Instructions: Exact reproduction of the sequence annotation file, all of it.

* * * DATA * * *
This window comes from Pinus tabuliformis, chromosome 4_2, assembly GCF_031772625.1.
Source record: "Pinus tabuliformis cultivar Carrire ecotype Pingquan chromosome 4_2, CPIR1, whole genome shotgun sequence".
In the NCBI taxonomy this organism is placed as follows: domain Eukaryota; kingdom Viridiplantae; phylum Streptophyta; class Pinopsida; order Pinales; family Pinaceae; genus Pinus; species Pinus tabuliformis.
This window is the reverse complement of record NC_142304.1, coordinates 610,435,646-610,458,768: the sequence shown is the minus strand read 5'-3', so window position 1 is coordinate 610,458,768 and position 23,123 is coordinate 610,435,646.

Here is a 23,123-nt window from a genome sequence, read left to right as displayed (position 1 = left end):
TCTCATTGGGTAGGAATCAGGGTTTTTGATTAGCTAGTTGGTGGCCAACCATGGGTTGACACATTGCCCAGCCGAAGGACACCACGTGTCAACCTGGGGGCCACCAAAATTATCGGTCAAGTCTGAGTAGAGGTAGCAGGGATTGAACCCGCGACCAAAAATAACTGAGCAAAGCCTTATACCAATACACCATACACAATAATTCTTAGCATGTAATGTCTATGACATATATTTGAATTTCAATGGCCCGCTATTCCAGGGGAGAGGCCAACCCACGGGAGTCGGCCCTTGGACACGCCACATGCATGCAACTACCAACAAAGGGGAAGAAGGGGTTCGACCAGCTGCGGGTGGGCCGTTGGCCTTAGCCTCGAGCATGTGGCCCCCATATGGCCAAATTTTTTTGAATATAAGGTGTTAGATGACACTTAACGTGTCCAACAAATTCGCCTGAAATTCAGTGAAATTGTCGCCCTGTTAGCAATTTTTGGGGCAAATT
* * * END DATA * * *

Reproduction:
This window comes from Pinus tabuliformis, chromosome 4_2, assembly GCF_031772625.1.
Source record: "Pinus tabuliformis cultivar Carrire ecotype Pingquan chromosome 4_2, CPIR1, whole genome shotgun sequence".
In the NCBI taxonomy this organism is placed as follows: domain Eukaryota; kingdom Viridiplantae; phylum Streptophyta; class Pinopsida; order Pinales; family Pinaceae; genus Pinus; species Pinus tabuliformis.
This window is the reverse complement of record NC_142304.1, coordinates 610,435,646-610,458,768: the sequence shown is the minus strand read 5'-3', so window position 1 is coordinate 610,458,768 and position 23,123 is coordinate 610,435,646.

Here is a 23,123-nt window from a genome sequence, read left to right as displayed (position 1 = left end):
TCTCATTGGGTAGGAATCAGGGTTTTTGATTAGCTAGTTGGTGGCCAACCATGGGTTGACACATTGCCCAGCCGAAGGACACCACGTGTCAACCTGGGGGCCACCAAAATTATCGGTCAAGTCTGAGTAGAGGTAGCAGGGATTGAACCCGCGACCAAAAATAACTGAGCAAAGCCTTATACCAATACACCATACACAATAATTCTTAGCATGTAATGTCTATGACATATATTTGAATTTCAATGGCCCGCTATTCCAGGGGAGAGGCCAACCCACGGGAGTCGGCCCTTGGACACGCCACATGCATGCAACTACCAACAAAGGGGAAGAAGGGGTTCGACCAGCTGCGGGTGGGCCGTTGGCCTTAGCCTCGAGCATGTGGCCCCCATATGGCCAAATTTTTTTGAATATAAGGTGTTAGATGACACTTAACGTGTCCAACAAATTCGCCTGAAATTCAGTGAAATTGTCGCCCTGTTAGCAATTTTTGGGGCAAATT